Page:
Best Foods to Eat to Lower Cholesterol and The Ones to Avoid

Having a poor diet that includes a lot of saturated and trans fats can increase your chance of having a heart attack and stroke. Pairing those poor food choices with smoking and a lack of exercise and those chances get much higher.

You may have heard your doctor call it “LDL cholesterol,” which stands for low-density lipoproteins. It is commonly called “bad” cholesterol because high LDL levels cause cholesterol to build up in your arteries and increase your chance of getting heart disease.

A proper diet that is rich in fruits, vegetables, whole grains, beans, and good fats can help lower bad cholesterol.

Of course, lowering your cholesterol isn’t the only benefit you get from eating these foods. 

They also:

  • Boost immunity
  • Lower your blood pressure
  • Protect against stroke, heart attack, and some cancers

To help you make the best dietary choices, here is a list of what to add to your shopping cart and what to avoid.

Foods to Eat for Cholesterol Management

Focus on these foods when you are at the store – and remember a farmer’s market might also have some great picks:

Produce: Naturally, cholesterol-free and low-fat fruits and vegetables are the foundation of a healthy diet. When shopping for produce, look for colorful fruits and vegetables like yams, broccoli, spinach, berries, oranges, apples, and bell peppers.

Whole grains: Oats, barley, quinoa, and whole wheat all contain fiber, complex carbohydrates, and protein. Look for bread, pasta, and cereals made with a variety of whole grains. If you have a gluten allergy or celiac disease, you’ll need to avoid certain grains. Read the labels to make sure the products you buy are also low in fat, sodium, and sugar.

Meat and beans: Choose skinless chicken or turkey breasts and lean cuts of meat like pork tenderloin and beef sirloin or tenderloin. When buying meat, read labels to be sure the meat is at least 92% fat-free. Buy protein-rich beans such as black, kidney, garbanzo, and edamame beans.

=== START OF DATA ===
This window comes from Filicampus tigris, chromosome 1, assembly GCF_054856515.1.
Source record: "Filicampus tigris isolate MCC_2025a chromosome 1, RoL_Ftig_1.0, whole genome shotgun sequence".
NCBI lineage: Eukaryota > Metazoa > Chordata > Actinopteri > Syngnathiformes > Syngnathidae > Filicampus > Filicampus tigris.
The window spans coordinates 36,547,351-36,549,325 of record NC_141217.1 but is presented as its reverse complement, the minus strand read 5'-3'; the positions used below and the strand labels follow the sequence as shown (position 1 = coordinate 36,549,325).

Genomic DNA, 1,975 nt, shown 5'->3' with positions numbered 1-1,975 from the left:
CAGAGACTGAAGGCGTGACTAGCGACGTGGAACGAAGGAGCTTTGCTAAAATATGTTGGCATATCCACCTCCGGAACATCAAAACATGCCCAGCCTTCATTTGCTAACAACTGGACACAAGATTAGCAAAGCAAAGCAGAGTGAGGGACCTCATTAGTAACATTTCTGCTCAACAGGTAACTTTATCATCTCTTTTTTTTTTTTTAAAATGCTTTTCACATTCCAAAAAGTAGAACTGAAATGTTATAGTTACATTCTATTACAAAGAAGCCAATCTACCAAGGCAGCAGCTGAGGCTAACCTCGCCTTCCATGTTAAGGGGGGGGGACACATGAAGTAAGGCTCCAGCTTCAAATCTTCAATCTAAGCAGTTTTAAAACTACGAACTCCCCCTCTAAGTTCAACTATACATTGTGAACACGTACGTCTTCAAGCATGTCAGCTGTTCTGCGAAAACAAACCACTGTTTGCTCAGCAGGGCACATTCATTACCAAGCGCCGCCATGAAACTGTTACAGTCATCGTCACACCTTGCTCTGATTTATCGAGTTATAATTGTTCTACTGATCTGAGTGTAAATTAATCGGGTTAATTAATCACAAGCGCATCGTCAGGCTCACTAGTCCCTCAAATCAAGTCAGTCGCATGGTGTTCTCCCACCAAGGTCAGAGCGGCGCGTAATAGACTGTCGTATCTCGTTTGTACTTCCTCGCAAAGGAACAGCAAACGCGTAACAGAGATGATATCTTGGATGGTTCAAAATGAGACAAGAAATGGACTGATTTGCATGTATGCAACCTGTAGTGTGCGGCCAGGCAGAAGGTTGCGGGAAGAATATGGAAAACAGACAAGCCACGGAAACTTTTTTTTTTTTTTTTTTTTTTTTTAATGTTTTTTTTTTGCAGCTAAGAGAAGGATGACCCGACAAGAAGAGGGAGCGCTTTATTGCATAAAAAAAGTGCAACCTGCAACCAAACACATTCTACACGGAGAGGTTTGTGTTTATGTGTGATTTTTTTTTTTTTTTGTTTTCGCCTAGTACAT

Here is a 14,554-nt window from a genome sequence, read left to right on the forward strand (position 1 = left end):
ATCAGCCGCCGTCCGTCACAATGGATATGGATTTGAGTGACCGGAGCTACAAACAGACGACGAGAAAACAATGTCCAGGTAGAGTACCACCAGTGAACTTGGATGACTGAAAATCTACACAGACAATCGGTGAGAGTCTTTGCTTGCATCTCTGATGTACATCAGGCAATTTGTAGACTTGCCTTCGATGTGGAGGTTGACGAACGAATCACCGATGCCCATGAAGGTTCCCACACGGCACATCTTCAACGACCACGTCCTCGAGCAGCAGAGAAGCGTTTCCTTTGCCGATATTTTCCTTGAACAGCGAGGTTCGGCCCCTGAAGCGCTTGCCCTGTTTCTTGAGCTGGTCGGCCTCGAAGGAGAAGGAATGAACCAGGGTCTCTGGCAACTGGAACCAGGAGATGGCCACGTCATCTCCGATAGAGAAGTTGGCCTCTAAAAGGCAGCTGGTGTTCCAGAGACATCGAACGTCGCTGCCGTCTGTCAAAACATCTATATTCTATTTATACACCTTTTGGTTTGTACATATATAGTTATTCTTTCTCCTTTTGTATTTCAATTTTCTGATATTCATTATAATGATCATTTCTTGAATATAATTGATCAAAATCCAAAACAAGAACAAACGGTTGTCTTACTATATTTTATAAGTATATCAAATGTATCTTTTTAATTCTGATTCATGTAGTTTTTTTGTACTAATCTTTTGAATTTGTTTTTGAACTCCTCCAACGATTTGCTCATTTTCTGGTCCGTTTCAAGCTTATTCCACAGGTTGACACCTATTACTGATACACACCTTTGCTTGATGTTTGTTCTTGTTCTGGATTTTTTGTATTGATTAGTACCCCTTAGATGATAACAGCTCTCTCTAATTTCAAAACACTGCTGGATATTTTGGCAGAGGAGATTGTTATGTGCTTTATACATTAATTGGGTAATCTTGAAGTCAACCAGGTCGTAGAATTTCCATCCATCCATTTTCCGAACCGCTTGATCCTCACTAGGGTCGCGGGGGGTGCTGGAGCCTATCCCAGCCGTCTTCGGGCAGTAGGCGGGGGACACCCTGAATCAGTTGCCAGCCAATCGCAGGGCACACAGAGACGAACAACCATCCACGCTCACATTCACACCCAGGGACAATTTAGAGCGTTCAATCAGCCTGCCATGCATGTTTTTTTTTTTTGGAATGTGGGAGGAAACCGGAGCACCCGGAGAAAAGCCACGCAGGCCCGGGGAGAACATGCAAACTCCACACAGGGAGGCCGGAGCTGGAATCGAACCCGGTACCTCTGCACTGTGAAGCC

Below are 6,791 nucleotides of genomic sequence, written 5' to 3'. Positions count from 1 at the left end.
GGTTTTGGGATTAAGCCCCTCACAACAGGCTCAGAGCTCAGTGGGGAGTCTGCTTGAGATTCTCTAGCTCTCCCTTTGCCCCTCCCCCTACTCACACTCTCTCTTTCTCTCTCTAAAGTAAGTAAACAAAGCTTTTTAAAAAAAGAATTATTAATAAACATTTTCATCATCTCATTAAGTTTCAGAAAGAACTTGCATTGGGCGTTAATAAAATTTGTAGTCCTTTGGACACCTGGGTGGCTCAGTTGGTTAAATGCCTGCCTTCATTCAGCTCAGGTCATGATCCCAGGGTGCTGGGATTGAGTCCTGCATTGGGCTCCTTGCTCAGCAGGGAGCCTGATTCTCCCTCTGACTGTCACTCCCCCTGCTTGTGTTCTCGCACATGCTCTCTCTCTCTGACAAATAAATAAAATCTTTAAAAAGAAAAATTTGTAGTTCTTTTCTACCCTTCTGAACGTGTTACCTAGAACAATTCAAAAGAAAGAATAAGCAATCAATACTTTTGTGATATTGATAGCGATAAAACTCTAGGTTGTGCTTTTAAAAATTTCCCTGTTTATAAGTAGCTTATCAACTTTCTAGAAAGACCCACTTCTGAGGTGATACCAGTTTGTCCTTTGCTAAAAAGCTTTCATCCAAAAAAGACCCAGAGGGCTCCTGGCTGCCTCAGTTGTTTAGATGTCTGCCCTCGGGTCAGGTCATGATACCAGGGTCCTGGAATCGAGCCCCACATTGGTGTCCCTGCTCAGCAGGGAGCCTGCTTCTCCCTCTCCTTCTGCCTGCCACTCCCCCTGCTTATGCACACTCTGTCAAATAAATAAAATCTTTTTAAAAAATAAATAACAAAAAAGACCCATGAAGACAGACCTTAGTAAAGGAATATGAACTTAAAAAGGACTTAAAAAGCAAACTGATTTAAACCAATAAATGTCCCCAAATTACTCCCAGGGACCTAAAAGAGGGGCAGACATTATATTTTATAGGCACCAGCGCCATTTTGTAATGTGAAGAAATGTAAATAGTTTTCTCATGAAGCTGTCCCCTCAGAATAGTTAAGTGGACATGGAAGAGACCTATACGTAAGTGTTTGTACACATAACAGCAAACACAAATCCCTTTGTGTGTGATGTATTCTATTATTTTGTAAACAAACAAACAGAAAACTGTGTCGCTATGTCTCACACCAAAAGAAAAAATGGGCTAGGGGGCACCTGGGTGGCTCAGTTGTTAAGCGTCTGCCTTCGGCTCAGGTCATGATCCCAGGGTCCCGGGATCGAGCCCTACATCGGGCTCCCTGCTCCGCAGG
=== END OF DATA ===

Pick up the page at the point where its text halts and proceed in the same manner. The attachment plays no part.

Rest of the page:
Dairy/calcium: Look for low- or reduced-fat yogurt, milk, and cheese, as well as canned fish such as sardines, tuna, and salmon. If you’re lactose-intolerant or vegan, include calcium-enriched or fortified cereals and juices, and green, leafy vegetables, in your diet to fill the calcium gap.

Vitamin D, which allows the body to take in more calcium, is often added to dairy products, as well as cereals and margarine. Vitamin D is also found naturally in egg yolks and fish.

Nuts and seeds: To incorporate nuts and seeds into your diet, you can simply snack on them or use as a garnish on pastas and salads. Stock up on the plain varieties instead of those with added salt and seasoning. It is also best to buy natural-style peanut butter or almond butter that contains only the nuts or nuts and salt.

Omega-3-rich foods: The truth is that most of us aren’t getting enough Omega-3 fatty acid in our diets. You find these fats in cold-water fish such as salmon, halibut, herring, tuna, and mackerel, all of which have higher amounts of omega-3. Walnuts, soybeans, canola oil, and flaxseed contain plant omega-3 fatty acids. There are also omega-3 enriched foods on the market, including eggs, soy products, dairy, cereals, breads, and pasta.

“Good” oils: Although oils have a bad rep, some are actually good for you. Olive oil, for example, can help raise the level of your “good” cholesterol (high-density lipoprotein). Other vegetable-based oils like sunflower, avocado, canola, peanut, and soy can raise your “good” HDL cholesterol.

Plant sterol-enriched foods: Plant sterols and stanols help block cholesterol from being absorbed in your small intestine. They are only found in tiny amounts naturally in foods. You can get low amounts of plant sterols from produce, seeds, nuts, and legumes, but not nearly the 2 grams per day recommended for those with high cholesterol.

To get more sterols in your diet, look for sterol-enriched foods like margarine spreads, some yogurt or low-fat milk, as well as select fruit juices, and cereal. Be sure to read the labels to ensure the food is not also high in fat and sugar.

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Featured image: DepositPhotos – VadimVasenin